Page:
Being a brochure – Part 2 “Mixology at Old Parliament House”

After the launch of the Human Brochure, and after we 101 humans had started to get to know each other through social media and through meeting ‘IRL’ (in real life), the idea of attending events started to get more exciting! Once we had been issued with our orange wrist bands that designated us as official ‘humans’ we began attending the Discovery Events that we were invited to attend as part of the Human Brochure experience.

The first was an evening at Old Parliament House, which now houses the Museum of Democracy.  I have been to the building before, to attend a ceremony where my ex-husband received medals, but hadn’t spent time there otherwise.  The staff put on a wonderful experience for us.

The welcome address, including caricature light effects, at the Museum of Democracy at Old Parliament House

The welcome address, including caricature light effects, at the Museum of Democracy at Old Parliament House

Apart from the amazing canapés (beetroot and goats cheese marshmallows were a major winner – I know?  Who would have thought?) and lovely trio playing music, they had set up three different experiences, and our group was randomly split into three.  My group was the “Mixology” group who were taken to the Member’s Bar.  This was the bar where Members of Parliament could meet for a drink, and where non-members were not allowed.  This meant that they could have a drink and discussion without worrying about whether there were journalists in the room.  To emphasise the way the Old house worked, compared to the ‘New’ Parliament House, we were met in the bar by Michelle Gratton, a long term and very impressive political journalist, who shared her stories of working in Old Parliament House, and the interaction between the journalists and politicians in those days, compared to the environment in new Parliament House today.  It was fascinating!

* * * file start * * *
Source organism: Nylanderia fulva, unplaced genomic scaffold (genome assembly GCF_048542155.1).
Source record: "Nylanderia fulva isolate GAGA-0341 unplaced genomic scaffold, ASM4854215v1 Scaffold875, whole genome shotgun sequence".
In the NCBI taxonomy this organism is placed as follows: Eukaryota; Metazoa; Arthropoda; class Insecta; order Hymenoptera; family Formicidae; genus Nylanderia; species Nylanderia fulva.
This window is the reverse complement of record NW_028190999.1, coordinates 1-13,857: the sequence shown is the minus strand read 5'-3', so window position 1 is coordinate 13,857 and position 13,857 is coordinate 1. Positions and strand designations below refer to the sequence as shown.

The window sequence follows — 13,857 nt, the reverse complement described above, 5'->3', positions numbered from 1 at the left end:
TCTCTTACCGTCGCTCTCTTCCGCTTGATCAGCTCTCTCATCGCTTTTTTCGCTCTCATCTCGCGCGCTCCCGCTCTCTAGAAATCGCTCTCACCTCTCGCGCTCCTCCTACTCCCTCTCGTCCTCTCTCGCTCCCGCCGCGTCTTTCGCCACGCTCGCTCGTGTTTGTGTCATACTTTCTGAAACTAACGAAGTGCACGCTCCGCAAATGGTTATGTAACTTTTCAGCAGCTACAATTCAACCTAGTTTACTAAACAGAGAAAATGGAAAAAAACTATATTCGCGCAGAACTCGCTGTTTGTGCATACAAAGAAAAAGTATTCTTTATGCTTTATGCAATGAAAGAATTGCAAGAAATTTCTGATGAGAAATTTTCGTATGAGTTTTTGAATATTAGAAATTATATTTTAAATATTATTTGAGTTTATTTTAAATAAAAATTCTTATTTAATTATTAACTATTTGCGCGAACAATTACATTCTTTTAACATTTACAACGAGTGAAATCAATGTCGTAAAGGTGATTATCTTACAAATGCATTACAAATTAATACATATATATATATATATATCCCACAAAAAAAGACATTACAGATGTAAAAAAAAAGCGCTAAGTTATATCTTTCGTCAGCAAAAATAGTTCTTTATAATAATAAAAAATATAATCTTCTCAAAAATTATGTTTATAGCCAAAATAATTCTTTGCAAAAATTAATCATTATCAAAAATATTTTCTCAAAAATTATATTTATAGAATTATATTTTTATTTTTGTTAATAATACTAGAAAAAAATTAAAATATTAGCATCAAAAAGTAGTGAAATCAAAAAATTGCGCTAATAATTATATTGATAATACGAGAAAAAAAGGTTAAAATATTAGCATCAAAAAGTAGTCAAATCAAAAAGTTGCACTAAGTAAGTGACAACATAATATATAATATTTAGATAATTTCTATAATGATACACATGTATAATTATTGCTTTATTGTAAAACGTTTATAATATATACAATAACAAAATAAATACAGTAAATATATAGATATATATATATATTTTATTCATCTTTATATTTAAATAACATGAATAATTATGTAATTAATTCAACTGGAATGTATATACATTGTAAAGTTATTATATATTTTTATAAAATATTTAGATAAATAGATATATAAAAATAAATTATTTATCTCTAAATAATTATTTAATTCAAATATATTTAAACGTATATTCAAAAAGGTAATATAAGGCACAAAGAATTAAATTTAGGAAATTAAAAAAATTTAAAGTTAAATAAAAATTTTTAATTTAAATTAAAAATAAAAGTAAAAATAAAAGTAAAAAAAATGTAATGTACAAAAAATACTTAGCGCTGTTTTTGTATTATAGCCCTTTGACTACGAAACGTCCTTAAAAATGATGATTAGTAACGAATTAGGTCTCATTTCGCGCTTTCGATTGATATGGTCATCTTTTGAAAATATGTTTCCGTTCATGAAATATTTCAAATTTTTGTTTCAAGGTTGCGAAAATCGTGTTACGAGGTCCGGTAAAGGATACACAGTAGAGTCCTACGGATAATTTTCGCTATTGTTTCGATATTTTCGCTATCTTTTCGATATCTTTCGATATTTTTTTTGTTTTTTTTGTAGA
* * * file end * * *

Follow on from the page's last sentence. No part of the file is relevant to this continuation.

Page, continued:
Hearing the stories of OPH from Michelle Gratton

Hearing the stories of OPH from Michelle Gratton

Ms Gratton talked about how the politicians and journalists had a code of honour where an ‘off the record’ discussion stayed off the record.  In this way they were able to socialise and attend parties together.  While journalists were not able to attend the Members Bar, the Members were able to attend the Public Bar, and often did.  One of the points that really struck me was that the public bar that was built for ‘New’ Parliament House had closed very quickly through lack of use, and that area is now a day care centre.  The change in the associations between journos and pollies was highlighted beautifully by that story.

The barman then mixed a ‘Menzies Martini’ for us, telling us the story of the Prime Minister it was named for, who liked to mix drinks for his guests.

Mmmm.....gin....

Mmmm…..gin….

Lots of ice

Lots of ice

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Ta da!

Very good martini, and excellent oysters!

Very good martini, and excellent oysters!

He also impressed us by pouring flaming brandy from jug to jug to create a lovely warmed brandy drink.  Freshly shucked oysters from Tasmania, and the south coast of New South Wales were served, and it was all quite remarkable!

The other groups had equally wonderful experiences, either with political cartoonists who told of their experiences, and drew caricatures of them, or in the kitchens with a chef who taught them how to prepare some amazing dishes.  We all agreed that as a first event they had set the bar very, very, very high!  We even received a ‘show bag’ to take home, including all sorts of interesting publications and information.  This is the first of many places that I need to go back and spend more time exploring.  Having an inside story and a taste of the history is enough to whet my appetite to want to find out more!

 

 

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